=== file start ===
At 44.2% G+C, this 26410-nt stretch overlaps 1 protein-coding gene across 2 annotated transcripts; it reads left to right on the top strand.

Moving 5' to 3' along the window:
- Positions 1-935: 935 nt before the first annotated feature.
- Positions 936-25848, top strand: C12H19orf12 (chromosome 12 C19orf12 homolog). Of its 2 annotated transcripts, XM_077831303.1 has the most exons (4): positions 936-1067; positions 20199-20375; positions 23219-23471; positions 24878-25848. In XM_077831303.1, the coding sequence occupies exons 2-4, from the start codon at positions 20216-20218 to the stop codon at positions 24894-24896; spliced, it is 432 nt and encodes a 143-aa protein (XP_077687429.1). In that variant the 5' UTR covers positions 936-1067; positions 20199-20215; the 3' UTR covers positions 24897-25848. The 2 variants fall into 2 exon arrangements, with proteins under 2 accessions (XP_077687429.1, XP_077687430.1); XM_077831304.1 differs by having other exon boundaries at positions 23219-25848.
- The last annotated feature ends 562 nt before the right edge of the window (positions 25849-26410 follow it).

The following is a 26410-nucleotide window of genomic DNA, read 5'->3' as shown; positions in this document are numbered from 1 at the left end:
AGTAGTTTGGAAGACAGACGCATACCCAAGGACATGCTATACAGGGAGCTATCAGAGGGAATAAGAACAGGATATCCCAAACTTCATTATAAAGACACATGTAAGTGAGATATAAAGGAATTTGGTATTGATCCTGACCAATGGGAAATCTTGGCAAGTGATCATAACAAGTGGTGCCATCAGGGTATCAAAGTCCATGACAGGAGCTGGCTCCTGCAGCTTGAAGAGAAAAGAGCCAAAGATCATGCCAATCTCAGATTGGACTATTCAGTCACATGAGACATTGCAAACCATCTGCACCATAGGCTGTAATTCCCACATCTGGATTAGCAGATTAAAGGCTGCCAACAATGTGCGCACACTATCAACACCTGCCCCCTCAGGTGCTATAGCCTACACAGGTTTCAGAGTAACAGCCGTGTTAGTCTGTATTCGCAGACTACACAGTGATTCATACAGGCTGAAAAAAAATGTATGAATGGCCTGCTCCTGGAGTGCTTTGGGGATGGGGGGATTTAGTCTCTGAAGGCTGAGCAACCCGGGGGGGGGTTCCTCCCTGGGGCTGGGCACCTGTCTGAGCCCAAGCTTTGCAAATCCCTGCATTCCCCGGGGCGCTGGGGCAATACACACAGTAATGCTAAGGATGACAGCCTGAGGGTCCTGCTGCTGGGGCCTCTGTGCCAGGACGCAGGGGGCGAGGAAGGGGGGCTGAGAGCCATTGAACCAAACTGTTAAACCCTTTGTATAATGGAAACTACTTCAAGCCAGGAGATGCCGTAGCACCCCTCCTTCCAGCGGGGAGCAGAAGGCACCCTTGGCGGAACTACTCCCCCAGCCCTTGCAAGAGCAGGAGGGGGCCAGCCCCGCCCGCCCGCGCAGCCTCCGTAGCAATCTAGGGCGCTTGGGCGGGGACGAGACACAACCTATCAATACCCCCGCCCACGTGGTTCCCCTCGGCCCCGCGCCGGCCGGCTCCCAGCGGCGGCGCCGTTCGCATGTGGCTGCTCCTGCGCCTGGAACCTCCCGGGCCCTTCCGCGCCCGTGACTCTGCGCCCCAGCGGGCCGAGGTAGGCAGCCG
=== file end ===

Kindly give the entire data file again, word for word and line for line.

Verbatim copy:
At 44.2% G+C, this 26410-nt stretch overlaps 1 protein-coding gene across 2 annotated transcripts; it reads left to right on the top strand.

Moving 5' to 3' along the window:
- Positions 1-935: 935 nt before the first annotated feature.
- Positions 936-25848, top strand: C12H19orf12 (chromosome 12 C19orf12 homolog). Of its 2 annotated transcripts, XM_077831303.1 has the most exons (4): positions 936-1067; positions 20199-20375; positions 23219-23471; positions 24878-25848. In XM_077831303.1, the coding sequence occupies exons 2-4, from the start codon at positions 20216-20218 to the stop codon at positions 24894-24896; spliced, it is 432 nt and encodes a 143-aa protein (XP_077687429.1). In that variant the 5' UTR covers positions 936-1067; positions 20199-20215; the 3' UTR covers positions 24897-25848. The 2 variants fall into 2 exon arrangements, with proteins under 2 accessions (XP_077687429.1, XP_077687430.1); XM_077831304.1 differs by having other exon boundaries at positions 23219-25848.
- The last annotated feature ends 562 nt before the right edge of the window (positions 25849-26410 follow it).

The following is a 26410-nucleotide window of genomic DNA, read 5'->3' as shown; positions in this document are numbered from 1 at the left end:
AGTAGTTTGGAAGACAGACGCATACCCAAGGACATGCTATACAGGGAGCTATCAGAGGGAATAAGAACAGGATATCCCAAACTTCATTATAAAGACACATGTAAGTGAGATATAAAGGAATTTGGTATTGATCCTGACCAATGGGAAATCTTGGCAAGTGATCATAACAAGTGGTGCCATCAGGGTATCAAAGTCCATGACAGGAGCTGGCTCCTGCAGCTTGAAGAGAAAAGAGCCAAAGATCATGCCAATCTCAGATTGGACTATTCAGTCACATGAGACATTGCAAACCATCTGCACCATAGGCTGTAATTCCCACATCTGGATTAGCAGATTAAAGGCTGCCAACAATGTGCGCACACTATCAACACCTGCCCCCTCAGGTGCTATAGCCTACACAGGTTTCAGAGTAACAGCCGTGTTAGTCTGTATTCGCAGACTACACAGTGATTCATACAGGCTGAAAAAAAATGTATGAATGGCCTGCTCCTGGAGTGCTTTGGGGATGGGGGGATTTAGTCTCTGAAGGCTGAGCAACCCGGGGGGGGGTTCCTCCCTGGGGCTGGGCACCTGTCTGAGCCCAAGCTTTGCAAATCCCTGCATTCCCCGGGGCGCTGGGGCAATACACACAGTAATGCTAAGGATGACAGCCTGAGGGTCCTGCTGCTGGGGCCTCTGTGCCAGGACGCAGGGGGCGAGGAAGGGGGGCTGAGAGCCATTGAACCAAACTGTTAAACCCTTTGTATAATGGAAACTACTTCAAGCCAGGAGATGCCGTAGCACCCCTCCTTCCAGCGGGGAGCAGAAGGCACCCTTGGCGGAACTACTCCCCCAGCCCTTGCAAGAGCAGGAGGGGGCCAGCCCCGCCCGCCCGCGCAGCCTCCGTAGCAATCTAGGGCGCTTGGGCGGGGACGAGACACAACCTATCAATACCCCCGCCCACGTGGTTCCCCTCGGCCCCGCGCCGGCCGGCTCCCAGCGGCGGCGCCGTTCGCATGTGGCTGCTCCTGCGCCTGGAACCTCCCGGGCCCTTCCGCGCCCGTGACTCTGCGCCCCAGCGGGCCGAGGTAGGCAGCCG